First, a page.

By WILLIAM GIBSON, First Army Division West, Fort Hood, TexasOctober 31, 2012
When I started my decorating endeavor, it was overcast, cold and windy and had been raining and sleeting all day. Talk about a perfect day for working outside on a ladder … not! I meticulously tested the lights, hooking them together and stretching the strands across the yard parallel to the house. I then leaned the ladder against the house and climbed up. In an effort to expedite my chore, I had my 14-year-old son hold the lights -- not the ladder -- for me. Like I always say, "Safety first!"
As I went up and down the ladder hanging the first strand, I realized this it was going to take forever. That's when I discovered a trick called ladder hopping. (Before you judge me too harshly, just think of the silly stuff you have done and the fact that most of us have done something, shall we say, "risky").
So here's how ladder hopping works. First, you rock the ladder away from the house by leaning back, just enough to balance it. Once balanced, you hop the ladder to the left or right, depending on the direction you want to go. If you don't lean away from the house far enough before hopping, you'll scrape your knuckles against the house. Not only is this unsafe, it hurts.
The first time I did it, I thought this is pretty cool. I told my son that at this pace, we'd be finished in no time.
"I don't know, Dad. Are you sure you're coordinated enough to do that?" he asked.
"Ha! I laugh in the face of danger," I replied.
The challenge had been set and the gauntlet thrown. I couldn't let him think I wasn't capable of ladder hopping, could I?
"I've got this," I said. "Just step back and watch the master."
Since ladder hopping isn't an Olympic sport, I figured there was no defined personal protective equipment and decided against wearing my son's old junior high school football helmet or my daughter's bicycle helmet. Besides, how much time would I waste grabbing some PPE?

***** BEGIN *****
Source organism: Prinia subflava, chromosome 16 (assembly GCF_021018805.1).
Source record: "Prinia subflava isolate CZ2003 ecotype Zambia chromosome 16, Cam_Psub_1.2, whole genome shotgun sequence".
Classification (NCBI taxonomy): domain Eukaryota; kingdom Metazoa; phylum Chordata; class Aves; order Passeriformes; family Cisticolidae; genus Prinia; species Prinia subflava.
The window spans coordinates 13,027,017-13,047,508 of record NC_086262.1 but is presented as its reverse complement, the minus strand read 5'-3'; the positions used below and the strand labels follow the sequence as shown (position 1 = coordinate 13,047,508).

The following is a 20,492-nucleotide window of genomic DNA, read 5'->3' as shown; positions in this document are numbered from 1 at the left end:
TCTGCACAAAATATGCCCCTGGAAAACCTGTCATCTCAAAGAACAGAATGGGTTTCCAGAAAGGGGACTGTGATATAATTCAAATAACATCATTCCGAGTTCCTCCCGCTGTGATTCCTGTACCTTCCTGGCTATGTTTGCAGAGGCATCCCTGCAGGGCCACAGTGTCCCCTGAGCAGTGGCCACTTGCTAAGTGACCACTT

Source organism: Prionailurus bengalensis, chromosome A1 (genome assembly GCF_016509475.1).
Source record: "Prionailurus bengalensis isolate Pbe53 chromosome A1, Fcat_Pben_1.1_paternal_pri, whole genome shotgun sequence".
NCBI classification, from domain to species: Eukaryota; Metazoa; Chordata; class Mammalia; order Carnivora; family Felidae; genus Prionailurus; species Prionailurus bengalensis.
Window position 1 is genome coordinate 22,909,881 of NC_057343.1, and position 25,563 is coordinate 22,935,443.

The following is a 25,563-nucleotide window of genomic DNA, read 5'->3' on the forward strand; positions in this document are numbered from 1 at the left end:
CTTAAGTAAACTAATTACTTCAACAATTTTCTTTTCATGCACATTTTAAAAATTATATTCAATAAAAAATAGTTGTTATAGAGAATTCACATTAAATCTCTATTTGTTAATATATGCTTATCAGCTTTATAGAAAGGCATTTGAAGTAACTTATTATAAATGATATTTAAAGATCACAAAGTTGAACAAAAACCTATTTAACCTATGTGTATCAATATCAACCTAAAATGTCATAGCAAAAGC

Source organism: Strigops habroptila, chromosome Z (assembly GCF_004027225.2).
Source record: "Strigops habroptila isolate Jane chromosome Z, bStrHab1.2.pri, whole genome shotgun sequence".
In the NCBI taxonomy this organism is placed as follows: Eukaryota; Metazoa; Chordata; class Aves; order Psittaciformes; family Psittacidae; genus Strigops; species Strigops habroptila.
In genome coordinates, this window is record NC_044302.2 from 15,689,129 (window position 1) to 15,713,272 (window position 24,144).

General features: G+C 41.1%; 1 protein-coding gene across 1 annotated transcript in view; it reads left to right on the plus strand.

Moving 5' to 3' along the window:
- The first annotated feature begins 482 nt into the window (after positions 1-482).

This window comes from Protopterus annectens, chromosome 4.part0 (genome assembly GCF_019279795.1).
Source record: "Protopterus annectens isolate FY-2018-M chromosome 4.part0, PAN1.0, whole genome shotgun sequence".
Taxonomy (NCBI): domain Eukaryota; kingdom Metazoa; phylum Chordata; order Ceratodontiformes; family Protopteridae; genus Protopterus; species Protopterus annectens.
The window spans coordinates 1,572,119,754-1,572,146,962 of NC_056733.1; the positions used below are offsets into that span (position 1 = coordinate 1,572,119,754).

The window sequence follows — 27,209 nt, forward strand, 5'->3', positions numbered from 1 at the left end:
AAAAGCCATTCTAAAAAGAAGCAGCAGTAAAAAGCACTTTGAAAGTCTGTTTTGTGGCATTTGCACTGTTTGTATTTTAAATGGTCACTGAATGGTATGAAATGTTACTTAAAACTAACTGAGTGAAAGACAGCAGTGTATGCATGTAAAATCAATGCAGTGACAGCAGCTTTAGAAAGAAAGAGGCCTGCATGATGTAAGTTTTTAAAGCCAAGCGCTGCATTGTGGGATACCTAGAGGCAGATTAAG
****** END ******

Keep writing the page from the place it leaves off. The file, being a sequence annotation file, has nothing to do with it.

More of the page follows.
All was going well until I came to a rose bush. It wasn't a big bush, and I was sure I could just bounce once backward, twice to the left and then once forward and I'd be back in position to hang the next strand of lights. Boy, was I wrong!
The last thing I remember was attempting the back hop. As I did, my feet went backward -- as in off the ladder -- but the bottom of the ladder didn't move. At that moment, I realized gravity really is a law. Since my hands were on the sides of the ladder instead of on the rung, I couldn't break my fall. My chin immediately hit the top rung and my head snapped back just as my feet swung back toward the ladder. My left foot went between two rungs up to my knee and my right leg missed the ladder completely. The ladder swayed for a few seconds before falling backward, with me still attached, into a large puddle of icy, muddy water.
Fortunately, I wasn't hurt badly, but my pride was bruised. As I sat there in the puddle, I looked at my son and said with as straight a face as possible, "Well, I hope you learned a valuable lesson here."
"Dad, trust me, I will never try that," he said. "But what are you going to tell mom?"
"Nothing," I replied. "We'll keep this learning moment between us."
I learned a valuable, albeit painful, lesson that day. Those around you -- children, Soldiers, co-workers -- not only hear what you say, they also watch what you do. You set the standard. Take the time to use some risk management before attempting something potentially dangerous. You never know who is watching. Plus, it's just the right thing to do.